Groups of Canadian CRCs Support Seminary Students and One Another

Groups of Canadian CRCs Support Seminary Students
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Regional groups of Christian Reformed congregations in Canada, known as classes, have had a boost in the past few months in their support of students who are pursuing an education in ministry. Individual classes all have committees that look to support these students, often called Classis Ministry Leadership Teams. Shawn Brix, Canadian church relations liaison for Calvin Theological Seminary, is now helping to connect those teams.

The relations liaison is a new role, with hopes to build bridges between Calvin Seminary, the CRC’s official school for training pastors, and Christian Reformed churches in Canada. One way that Brix is doing that is hosting online meetings for the CMLTs to learn from one another.

Brix has facilitated two conversations between CMLT chair persons so far, with a third planned for Spring 2021. The first online meeting in June included nine people and the second in November, seven.

Peter Van Huizen represented the Student Fund Committee and the Classis Ministry Leadership Team for Classis B.C. South-East at both meetings. Van Huizen said, “The experience of participating in these meetings to date has been positive. Each classis reports and each learns from the other. As well we share in the information provided by the Seminary. This is a "win-win" for everyone.”

Lynette van de Hoef Meyers, a third-year student at Calvin Seminary feels supported by her classis. “Classis Chatham has been a big support throughout my seminary years. One of the most significant ways that they've supported me is financially,” van de Hoef Meyers said. “I have also been in semi-regular contact with my classis, and so I know that they are supporting me through prayer, as well. I have received emails full of wisdom and encouragement from them as I update them on what is going on in my life at seminary. The support from Classis Chatham helps me feel more connected to churches back home and helps diminish the number of concerns present in my daily life. Their support also provides me with additional mentors for seminary life, as well as walking through the end-of-seminary journeys of candidacy requirements, job applications, and eventually classis evaluations.”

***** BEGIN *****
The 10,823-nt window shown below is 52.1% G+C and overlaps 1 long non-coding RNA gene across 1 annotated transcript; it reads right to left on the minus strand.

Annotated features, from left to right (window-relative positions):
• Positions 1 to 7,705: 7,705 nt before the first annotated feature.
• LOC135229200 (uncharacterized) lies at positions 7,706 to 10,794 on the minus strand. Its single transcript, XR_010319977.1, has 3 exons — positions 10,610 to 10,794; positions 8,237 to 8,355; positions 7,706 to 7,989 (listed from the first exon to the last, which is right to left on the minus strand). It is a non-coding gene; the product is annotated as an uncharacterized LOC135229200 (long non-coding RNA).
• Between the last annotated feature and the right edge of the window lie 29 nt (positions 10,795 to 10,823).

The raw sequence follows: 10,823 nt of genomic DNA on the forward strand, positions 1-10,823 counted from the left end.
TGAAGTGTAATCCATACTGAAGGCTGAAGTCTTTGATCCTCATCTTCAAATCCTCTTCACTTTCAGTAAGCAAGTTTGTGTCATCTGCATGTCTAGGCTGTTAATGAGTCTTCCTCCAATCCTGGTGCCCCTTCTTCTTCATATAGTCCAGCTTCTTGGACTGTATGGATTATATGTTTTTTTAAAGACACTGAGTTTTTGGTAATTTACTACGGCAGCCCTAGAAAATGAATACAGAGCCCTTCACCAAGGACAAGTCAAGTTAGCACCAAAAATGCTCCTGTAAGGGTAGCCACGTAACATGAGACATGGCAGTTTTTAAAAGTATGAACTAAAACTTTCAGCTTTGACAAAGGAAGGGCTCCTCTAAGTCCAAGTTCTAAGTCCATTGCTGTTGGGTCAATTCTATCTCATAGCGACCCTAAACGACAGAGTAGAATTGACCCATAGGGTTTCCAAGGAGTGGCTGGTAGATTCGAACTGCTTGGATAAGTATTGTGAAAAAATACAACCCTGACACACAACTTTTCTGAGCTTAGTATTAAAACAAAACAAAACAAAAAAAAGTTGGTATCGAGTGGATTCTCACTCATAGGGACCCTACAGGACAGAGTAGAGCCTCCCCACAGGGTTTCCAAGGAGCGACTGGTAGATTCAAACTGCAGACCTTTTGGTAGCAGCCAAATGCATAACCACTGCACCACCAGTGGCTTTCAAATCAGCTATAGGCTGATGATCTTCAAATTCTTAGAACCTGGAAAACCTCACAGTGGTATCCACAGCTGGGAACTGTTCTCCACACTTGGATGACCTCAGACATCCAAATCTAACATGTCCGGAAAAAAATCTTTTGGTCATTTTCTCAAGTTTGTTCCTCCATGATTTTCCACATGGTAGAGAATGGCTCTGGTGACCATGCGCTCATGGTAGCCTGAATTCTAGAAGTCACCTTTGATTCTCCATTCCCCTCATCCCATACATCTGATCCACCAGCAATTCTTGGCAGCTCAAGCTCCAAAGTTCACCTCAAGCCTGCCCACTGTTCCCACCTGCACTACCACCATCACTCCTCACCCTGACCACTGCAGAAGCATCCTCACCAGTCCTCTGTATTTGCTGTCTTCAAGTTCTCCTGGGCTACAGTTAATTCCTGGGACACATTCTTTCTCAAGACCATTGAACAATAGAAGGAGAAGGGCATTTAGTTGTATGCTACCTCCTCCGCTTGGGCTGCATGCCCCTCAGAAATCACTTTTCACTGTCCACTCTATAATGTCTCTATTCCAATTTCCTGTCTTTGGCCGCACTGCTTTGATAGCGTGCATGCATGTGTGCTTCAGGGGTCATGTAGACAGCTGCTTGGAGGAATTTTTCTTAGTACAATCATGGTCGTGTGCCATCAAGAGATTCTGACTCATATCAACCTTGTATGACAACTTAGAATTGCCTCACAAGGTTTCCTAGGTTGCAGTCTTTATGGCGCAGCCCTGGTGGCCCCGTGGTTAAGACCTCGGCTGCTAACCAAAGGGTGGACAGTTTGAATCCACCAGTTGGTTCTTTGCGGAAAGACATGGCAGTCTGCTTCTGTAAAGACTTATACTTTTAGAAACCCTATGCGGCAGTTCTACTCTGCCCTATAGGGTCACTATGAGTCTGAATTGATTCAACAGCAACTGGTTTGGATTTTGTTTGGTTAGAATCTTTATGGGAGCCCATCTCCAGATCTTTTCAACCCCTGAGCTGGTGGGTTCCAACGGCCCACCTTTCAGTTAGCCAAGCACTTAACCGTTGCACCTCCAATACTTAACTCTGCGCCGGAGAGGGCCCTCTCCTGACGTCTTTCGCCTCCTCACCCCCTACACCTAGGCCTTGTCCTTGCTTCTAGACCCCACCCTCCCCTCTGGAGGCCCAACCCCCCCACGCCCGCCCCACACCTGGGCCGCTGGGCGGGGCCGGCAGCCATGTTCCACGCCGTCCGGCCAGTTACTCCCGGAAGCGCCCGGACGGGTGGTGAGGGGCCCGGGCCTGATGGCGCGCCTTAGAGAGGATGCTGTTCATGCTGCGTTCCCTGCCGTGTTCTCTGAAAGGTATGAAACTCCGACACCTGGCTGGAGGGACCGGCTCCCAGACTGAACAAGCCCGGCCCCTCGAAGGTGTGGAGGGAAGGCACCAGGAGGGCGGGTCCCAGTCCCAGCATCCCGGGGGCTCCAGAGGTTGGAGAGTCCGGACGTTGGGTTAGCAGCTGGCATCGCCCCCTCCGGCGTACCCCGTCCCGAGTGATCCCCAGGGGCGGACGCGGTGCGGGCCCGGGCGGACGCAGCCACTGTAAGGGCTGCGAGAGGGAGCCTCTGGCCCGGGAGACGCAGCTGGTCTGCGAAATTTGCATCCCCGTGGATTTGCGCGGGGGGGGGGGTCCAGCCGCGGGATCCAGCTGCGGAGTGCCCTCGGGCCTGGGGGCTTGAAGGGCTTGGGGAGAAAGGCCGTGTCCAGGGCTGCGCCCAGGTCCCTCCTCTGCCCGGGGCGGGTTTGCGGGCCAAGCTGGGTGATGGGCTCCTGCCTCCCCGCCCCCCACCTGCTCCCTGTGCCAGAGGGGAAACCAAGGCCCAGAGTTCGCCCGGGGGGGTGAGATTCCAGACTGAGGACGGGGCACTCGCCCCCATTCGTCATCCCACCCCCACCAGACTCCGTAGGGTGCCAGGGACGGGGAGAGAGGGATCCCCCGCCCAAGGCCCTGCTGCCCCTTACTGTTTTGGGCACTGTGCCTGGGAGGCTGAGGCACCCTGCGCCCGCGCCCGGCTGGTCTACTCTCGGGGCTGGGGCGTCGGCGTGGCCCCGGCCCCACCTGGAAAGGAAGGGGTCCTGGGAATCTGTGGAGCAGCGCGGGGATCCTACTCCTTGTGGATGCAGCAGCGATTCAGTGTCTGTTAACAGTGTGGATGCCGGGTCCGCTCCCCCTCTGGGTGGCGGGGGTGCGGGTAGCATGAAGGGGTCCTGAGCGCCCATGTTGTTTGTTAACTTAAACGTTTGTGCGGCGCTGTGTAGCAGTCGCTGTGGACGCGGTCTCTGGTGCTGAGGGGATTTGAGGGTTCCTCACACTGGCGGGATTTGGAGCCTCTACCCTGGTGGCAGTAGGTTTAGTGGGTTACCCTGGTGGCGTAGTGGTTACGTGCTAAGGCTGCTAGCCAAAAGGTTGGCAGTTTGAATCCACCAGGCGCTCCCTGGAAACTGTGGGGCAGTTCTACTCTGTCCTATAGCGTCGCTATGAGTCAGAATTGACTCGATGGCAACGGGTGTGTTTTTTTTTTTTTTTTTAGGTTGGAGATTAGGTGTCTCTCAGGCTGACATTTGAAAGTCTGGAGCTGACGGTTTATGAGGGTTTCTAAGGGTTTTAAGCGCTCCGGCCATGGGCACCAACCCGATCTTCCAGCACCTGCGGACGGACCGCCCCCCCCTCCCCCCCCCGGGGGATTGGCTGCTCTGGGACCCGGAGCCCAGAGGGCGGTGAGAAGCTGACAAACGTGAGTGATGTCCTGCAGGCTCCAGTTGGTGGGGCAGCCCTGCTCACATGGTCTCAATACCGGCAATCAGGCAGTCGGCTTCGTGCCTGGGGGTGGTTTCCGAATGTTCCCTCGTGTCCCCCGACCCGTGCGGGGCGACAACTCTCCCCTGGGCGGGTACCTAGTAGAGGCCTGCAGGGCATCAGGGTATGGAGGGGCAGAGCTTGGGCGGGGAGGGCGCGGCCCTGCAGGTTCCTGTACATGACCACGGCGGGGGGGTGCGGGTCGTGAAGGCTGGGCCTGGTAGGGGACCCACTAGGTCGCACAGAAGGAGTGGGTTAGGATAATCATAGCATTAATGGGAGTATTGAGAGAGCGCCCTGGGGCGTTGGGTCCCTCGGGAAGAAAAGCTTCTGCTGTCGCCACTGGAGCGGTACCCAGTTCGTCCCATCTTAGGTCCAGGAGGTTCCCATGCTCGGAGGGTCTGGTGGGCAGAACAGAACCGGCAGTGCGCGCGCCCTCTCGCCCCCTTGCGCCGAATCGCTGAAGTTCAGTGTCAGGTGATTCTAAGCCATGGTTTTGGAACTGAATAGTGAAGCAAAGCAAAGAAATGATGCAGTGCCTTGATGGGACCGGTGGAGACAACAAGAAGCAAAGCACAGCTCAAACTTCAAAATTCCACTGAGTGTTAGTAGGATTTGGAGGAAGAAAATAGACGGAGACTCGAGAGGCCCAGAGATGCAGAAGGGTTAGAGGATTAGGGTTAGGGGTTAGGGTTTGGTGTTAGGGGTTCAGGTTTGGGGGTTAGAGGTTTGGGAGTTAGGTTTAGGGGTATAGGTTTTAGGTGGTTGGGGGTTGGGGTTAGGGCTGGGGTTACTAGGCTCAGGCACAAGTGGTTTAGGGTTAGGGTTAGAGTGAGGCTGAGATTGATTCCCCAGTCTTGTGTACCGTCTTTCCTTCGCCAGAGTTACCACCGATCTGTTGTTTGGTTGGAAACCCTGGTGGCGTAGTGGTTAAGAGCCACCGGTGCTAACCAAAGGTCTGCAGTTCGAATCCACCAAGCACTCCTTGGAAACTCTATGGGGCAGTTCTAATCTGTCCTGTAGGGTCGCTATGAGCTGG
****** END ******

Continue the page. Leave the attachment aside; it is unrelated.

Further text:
Dylan Harper, an M. Div. student at Calvin Seminary who is halfway through his degree is receiving financial support through Classis Quinte. Harper said, “The support I receive is considered a student loan, which is essentially repaid upon my commitment to be ordained in the CRC and enter full-time ministry as a Minister of the Word for a minimum of five years.”

Harper said, “I meet virtually with the Classis Quinte Ministerial Leadership Team once or twice a year in order to discuss the following year's support. I get a chance to chat honestly and in trust about my ongoing experience, and they pray for me. It's a really nice relationship to have with them, despite the fact we only meet a couple times a year.”

Brix, whose bridge-building role comes at a time when governance of ministry in the CRC is being restructured along Canadian and U.S. lines, said this shows one way Calvin is recognizing that the context of Canadian ministry is different from American ministry.

"The June meeting was a best-practices webinar. Each person shared about a unique way their committee works and serves students," Brix said. The November meeting included a question-and-answer session with Jennifer Settergren, director of financial aid at Calvin, and the hope for the spring meeting is to talk about supporting students pursuing bivocational ministry.

About the Author

Kristen Parker is a freelance writer. She has a passion for words and creativity. Kristen and her husband Chris, enjoy board games and thrift shopping. Kristen attended Barrie First CRC her whole life, though she has recently moved to Toronto.

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If we continue to be a bi-national denomination, and we recognize the cultural differences that exist between the Canadian and American context, then is it not time to recognize an educational institution in Canada for training and equipping pastors? Why are Canadian students required to attend an American seminary? Is there no seminary in Canada adequate for training ministers?